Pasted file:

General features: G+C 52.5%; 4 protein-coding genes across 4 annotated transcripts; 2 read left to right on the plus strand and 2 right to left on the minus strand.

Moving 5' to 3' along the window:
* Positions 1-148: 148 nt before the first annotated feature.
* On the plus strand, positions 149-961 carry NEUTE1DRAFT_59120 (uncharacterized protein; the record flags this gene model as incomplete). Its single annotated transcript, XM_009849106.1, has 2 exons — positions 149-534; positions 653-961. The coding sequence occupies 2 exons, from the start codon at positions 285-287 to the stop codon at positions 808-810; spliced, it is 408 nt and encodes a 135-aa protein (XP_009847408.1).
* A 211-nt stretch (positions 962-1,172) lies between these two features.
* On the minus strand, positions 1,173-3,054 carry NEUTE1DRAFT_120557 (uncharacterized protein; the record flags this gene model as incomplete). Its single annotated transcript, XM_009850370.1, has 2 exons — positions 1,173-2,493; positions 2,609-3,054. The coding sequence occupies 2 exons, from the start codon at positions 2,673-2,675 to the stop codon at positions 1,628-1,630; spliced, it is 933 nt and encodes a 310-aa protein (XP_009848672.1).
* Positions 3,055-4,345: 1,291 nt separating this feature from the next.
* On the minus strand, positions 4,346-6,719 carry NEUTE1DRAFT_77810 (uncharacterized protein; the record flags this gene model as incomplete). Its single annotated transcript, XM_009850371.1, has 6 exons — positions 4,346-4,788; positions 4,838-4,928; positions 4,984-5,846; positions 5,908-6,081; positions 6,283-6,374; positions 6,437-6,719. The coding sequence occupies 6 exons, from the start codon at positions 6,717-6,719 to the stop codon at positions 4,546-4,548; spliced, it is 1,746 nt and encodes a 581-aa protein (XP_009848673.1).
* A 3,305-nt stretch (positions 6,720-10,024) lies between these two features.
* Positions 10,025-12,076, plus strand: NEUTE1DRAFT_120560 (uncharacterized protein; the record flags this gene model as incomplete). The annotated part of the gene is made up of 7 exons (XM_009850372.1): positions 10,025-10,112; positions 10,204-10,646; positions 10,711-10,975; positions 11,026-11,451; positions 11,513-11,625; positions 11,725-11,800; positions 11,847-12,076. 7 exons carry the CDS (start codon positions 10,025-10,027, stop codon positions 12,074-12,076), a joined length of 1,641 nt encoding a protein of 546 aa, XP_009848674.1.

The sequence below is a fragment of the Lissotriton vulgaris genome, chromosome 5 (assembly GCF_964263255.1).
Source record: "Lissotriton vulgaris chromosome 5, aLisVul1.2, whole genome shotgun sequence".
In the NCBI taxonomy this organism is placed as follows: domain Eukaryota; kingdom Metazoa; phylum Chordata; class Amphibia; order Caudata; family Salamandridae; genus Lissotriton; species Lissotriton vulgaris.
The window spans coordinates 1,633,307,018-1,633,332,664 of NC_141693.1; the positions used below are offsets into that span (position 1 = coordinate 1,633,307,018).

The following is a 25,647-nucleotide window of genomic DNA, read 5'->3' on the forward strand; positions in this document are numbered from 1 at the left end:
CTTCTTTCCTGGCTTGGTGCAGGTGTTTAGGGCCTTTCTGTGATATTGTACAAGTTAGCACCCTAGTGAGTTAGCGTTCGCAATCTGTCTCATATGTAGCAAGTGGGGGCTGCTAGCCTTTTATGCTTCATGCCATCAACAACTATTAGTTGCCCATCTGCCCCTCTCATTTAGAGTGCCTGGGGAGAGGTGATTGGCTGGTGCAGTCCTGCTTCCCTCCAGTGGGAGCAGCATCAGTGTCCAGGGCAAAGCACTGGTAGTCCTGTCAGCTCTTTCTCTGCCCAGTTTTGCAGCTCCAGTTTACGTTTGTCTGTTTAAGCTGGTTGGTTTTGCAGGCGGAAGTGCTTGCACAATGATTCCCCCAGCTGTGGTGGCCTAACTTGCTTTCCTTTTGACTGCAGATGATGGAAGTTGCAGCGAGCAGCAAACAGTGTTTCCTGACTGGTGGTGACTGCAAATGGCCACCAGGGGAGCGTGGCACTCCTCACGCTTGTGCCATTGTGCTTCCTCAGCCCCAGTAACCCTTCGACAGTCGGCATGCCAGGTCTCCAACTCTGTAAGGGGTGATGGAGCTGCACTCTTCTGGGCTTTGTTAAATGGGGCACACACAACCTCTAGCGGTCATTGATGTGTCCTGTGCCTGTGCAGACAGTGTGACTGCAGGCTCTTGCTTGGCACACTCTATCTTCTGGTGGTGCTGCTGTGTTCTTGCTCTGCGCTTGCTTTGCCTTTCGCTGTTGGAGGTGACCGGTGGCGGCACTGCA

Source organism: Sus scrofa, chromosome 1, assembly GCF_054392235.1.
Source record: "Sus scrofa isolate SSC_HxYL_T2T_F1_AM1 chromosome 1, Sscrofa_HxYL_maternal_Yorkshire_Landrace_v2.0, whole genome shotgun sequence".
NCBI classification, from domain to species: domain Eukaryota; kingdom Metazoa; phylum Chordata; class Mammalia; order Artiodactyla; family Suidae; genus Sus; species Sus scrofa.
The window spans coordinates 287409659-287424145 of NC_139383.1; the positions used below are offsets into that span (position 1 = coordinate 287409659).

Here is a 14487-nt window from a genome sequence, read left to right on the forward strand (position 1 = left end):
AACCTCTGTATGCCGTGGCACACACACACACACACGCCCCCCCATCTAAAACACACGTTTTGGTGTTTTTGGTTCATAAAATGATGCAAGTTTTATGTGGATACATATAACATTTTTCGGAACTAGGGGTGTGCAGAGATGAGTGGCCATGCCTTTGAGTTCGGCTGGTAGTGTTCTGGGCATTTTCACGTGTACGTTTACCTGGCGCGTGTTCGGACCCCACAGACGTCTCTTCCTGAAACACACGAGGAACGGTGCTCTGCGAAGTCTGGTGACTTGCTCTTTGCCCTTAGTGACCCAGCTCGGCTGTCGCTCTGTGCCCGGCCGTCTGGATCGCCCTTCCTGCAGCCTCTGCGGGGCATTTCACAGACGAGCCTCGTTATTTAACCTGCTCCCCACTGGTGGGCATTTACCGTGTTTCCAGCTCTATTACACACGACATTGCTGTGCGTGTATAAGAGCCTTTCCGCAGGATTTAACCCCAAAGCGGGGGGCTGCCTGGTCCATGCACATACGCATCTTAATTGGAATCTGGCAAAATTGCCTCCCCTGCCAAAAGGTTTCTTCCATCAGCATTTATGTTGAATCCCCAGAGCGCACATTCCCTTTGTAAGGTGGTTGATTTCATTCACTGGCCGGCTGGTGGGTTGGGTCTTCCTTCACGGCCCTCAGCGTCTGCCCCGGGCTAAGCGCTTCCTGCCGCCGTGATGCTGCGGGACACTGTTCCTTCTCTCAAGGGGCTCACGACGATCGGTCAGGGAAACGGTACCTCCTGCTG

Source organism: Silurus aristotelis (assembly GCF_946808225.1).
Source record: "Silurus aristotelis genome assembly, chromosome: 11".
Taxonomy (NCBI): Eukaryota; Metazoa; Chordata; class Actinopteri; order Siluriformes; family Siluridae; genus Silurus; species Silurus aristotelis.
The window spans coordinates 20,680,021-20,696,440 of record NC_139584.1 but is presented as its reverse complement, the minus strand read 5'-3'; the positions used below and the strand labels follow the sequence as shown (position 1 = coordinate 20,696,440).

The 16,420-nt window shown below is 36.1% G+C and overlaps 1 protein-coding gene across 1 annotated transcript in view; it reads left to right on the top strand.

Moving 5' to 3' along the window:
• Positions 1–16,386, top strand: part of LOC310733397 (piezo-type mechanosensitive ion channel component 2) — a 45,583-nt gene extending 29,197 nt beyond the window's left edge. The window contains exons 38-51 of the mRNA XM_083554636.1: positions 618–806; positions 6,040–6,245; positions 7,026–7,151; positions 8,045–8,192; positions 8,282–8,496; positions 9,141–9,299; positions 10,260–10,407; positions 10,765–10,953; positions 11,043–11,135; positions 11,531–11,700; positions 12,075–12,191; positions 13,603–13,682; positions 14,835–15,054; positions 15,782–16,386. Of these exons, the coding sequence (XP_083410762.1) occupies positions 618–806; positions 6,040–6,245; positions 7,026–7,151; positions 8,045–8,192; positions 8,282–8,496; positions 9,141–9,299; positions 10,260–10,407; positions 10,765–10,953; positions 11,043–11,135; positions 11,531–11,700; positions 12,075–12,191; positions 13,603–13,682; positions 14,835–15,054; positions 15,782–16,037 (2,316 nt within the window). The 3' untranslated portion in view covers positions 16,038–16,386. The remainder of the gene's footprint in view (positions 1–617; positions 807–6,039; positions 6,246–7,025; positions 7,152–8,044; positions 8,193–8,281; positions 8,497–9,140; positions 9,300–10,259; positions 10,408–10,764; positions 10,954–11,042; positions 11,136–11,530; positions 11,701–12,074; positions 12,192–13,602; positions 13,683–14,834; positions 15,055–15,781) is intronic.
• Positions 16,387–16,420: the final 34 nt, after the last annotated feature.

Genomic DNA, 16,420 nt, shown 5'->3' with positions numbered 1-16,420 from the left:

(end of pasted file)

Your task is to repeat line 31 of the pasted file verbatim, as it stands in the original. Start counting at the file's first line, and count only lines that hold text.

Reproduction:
Genomic DNA, 16,420 nt, shown 5'->3' with positions numbered 1-16,420 from the left: